Sanjay Maharjan 30th Jan 2015, my first hike from Deerwalk. It crossed 6:30 AM, the time we decided to leave, when I got to the office premises. But I was relieved when I came to know that I was not the last one to be waited for. After waiting for some hikers for about half an hour, our journey started at 7:10 AM destined to collect other remaining hikers. The real journey started when Nimesh dai the 10th and the last hiker joined us at Nalin chowk. Our destination now changed to ‘108 kilo’. ‘Take nothing leave nothing’ the rule of hiking as said by our coordinator Ishwor dai, we were almost with nothing in our hands except a camera, a video camera and some empty bags. We had expected to reach our destination by 11:00 AM but we had wasted a lot of time in gathering to be sure to lag our expectation. We chased our time. The expected 4 hours of the journey was not possible with some chats, sharing memories, some jokes and jokes on one another. At about 8:30 AM we braked for our breakfast at Panchkhal. A cup of organic coffee, a couple of roties and tarkari gave us strength to gear up further in our journey. Now we were on Araniko Highway, a typical Nepali highway with the walls of a high hill on a side and continuously flowing river on the other. Suddenly on the way we saw the destruction of nature happened a year ago. The whole hill had landed onto the river forming a smaller hill on top of it. The scene cooled our heart as the roofs of the houses were still under the water and tips of trees were visible at the surface of the river. What we saw was beyond our imagination. The temporary alternative road on the landslide area and carelessness of government was then the topic of talk for some time. It was about 11:00 AM when we got to Barabishe bazaar. We were unsure to find more shopping areas ahead so we decided to get some stuffs for lunch and for the hike which was no farther than an hour to get started. With some dry foods, oranges and some Cadburys we were ready for the hike. Moving ahead further, we took a glance at a bridge full of people having crazy fun of bungee. Then after getting confused at more than five bridges on the way, we finally got to our right hanging bridge. It was almost 12:00 PM when we got off the vehicle in our destination ‘108 kilo’ whose name was also justified by the meter reading of our vehicle.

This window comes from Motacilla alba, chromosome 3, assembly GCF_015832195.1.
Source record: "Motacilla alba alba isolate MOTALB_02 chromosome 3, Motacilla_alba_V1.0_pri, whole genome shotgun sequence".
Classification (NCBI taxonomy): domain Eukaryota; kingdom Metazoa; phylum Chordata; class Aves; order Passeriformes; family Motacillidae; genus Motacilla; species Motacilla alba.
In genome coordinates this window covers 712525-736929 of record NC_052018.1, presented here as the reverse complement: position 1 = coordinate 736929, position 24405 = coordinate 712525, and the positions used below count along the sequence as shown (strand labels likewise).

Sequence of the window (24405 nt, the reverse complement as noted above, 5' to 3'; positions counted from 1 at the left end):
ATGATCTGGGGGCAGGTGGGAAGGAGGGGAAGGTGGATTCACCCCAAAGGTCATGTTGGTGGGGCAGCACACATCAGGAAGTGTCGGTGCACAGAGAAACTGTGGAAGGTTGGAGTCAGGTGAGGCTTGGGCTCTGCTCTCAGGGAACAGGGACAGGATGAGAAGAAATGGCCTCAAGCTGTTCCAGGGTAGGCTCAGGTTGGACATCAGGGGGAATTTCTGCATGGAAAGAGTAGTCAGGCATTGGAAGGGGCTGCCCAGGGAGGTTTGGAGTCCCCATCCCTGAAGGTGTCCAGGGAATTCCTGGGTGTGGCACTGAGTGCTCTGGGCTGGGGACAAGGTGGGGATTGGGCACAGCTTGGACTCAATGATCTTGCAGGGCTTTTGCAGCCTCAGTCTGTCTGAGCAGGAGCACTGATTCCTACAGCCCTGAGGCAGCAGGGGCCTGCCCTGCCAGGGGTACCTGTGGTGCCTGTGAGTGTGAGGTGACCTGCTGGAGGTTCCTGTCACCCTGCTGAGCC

With our tired legs, paining backs, and empty stomach we jumped under the hot water. That sulphuric water was really hot and acted as medicine to heal our pain.
Looking up the high hill standing in front of us, we stretched ourselves and were prepared for the walk. From the top of the hill the mighty ‘Duguna Gadi’ was inviting us a challenge. We too accepted the challenge and marched to conquer it. Each and every step of mine was teaching me a new lesson. The walking route was made easy with the stairs. Different colorful birds somehow regenerated energy in us to climb further. The view of cards surrounded by the villagers gave us the memories of Dashain and Tihar. After passing 3/4 villages we finally reached the top, the Yarmasing village, where lay the Duguna gadi at nearly 3:00pm. ‘Duguna gadi’ a hidden Fortress, strategically built by the Nepal Army in 1850 A.D. This offensive fort in Nepal during Nepal-Tibet war is historically important for all we Nepalese. This fort was brave enough to chase them and stop the Tibetans to enter us. Being in such a brave palace got us feeling proud. The top was plain surrounded by pilles of rock plates. Soon our imagination fled us to the 1850s Nepal-Tibet war. The scene from the top was very exciting. We had the view of two hills showing a clear view of our neighbor china between them. ‘Khasa bazar’ seemed in no distance from there. We saw two countries with no view of boundaries. We only had our imaginary lines cutting the hills which we pretended to be the boundaries. After being some crazy armies there for about an hour we turned back. Climbing down the hill was a bit easier than climbing up. It crossed 4:30 PM when we all gathered at the bottom. We all looked up once again and took a deep breath, feeling proud for ourselves. By 4:45 PM we all were inside our ride. As it was not further than 2kms, the question arose ‘why not to have a warm bath?’, so we headed forward to Tatopani rather returning back. With our tired legs, paining backs, and empty stomach we jumped under the hot water. That sulphuric water was really hot and acted as medicine to heal our pain. Now only lacking was a good dinner to satisfy our hunger which a nearby hotel fulfilled. Then around 6:50 PM we returned with a load of knowledge and an unforgettable day in our memory.